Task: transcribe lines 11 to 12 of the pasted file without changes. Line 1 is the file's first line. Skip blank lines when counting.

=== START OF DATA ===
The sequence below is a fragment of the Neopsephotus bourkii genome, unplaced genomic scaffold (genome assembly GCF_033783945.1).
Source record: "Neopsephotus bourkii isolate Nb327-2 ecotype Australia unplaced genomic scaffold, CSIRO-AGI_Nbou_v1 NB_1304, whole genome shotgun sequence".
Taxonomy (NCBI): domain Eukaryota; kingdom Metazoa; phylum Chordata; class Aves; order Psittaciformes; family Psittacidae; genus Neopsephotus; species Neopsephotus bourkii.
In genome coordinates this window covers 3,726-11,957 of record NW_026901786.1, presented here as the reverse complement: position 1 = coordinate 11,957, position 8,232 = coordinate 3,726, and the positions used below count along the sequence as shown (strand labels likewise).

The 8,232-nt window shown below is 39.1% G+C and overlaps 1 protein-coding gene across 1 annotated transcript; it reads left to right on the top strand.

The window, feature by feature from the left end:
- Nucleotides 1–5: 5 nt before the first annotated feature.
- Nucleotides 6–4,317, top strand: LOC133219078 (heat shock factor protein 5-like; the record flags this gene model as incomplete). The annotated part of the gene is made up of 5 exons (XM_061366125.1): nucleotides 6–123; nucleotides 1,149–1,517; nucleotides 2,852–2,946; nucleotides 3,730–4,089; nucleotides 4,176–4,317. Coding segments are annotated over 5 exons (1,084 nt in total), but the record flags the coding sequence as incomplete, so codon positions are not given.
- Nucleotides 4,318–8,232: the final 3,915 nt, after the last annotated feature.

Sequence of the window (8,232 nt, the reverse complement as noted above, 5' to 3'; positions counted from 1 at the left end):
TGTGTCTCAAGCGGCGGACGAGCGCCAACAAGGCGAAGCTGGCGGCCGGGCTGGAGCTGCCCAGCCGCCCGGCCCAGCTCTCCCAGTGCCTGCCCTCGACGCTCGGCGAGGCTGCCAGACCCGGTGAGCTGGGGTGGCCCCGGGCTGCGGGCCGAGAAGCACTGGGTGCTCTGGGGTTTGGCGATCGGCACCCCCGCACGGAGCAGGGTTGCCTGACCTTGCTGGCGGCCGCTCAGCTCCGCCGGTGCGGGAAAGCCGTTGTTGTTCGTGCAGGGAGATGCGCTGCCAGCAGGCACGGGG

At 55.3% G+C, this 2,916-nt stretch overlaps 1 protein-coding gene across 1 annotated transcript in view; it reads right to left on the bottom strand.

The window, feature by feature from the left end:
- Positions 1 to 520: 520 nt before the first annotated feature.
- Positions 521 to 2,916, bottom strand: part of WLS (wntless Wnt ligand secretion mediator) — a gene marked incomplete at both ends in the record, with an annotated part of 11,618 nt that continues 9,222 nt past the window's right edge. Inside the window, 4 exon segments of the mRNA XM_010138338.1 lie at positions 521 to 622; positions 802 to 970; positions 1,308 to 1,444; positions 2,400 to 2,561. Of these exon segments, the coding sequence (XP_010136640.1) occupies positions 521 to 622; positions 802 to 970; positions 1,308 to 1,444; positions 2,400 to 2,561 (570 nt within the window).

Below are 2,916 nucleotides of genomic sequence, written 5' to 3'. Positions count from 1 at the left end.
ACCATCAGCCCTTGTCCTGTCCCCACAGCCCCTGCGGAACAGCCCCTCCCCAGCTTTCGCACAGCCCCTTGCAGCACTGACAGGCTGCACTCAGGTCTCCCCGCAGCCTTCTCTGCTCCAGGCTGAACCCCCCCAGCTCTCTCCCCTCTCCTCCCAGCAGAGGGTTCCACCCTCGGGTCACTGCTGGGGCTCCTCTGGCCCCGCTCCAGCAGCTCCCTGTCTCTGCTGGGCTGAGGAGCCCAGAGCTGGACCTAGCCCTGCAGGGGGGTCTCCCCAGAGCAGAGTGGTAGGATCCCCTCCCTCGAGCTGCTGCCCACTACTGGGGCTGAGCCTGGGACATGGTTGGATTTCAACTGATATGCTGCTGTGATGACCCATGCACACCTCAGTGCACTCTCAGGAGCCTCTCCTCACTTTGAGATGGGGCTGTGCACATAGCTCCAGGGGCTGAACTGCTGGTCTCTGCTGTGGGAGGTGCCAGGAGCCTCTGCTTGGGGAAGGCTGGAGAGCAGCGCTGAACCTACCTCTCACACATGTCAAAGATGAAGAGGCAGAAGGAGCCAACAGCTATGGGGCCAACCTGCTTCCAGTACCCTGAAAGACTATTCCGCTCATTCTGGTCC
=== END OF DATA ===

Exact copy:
TGTGTCTCAAGCGGCGGACGAGCGCCAACAAGGCGAAGCTGGCGGCCGGGCTGGAGCTGCCCAGCCGCCCGGCCCAGCTCTCCCAGTGCCTGCCCTCGACGCTCGGCGAGGCTGCCAGACCCGGTGAGCTGGGGTGGCCCCGGGCTGCGGGCCGAGAAGCACTGGGTGCTCTGGGGTTTGGCGATCGGCACCCCCGCACGGAGCAGGGTTGCCTGACCTTGCTGGCGGCCGCTCAGCTCCGCCGGTGCGGGAAAGCCGTTGTTGTTCGTGCAGGGAGATGCGCTGCCAGCAGGCACGGGG

At 55.3% G+C, this 2,916-nt stretch overlaps 1 protein-coding gene across 1 annotated transcript in view; it reads right to left on the bottom strand.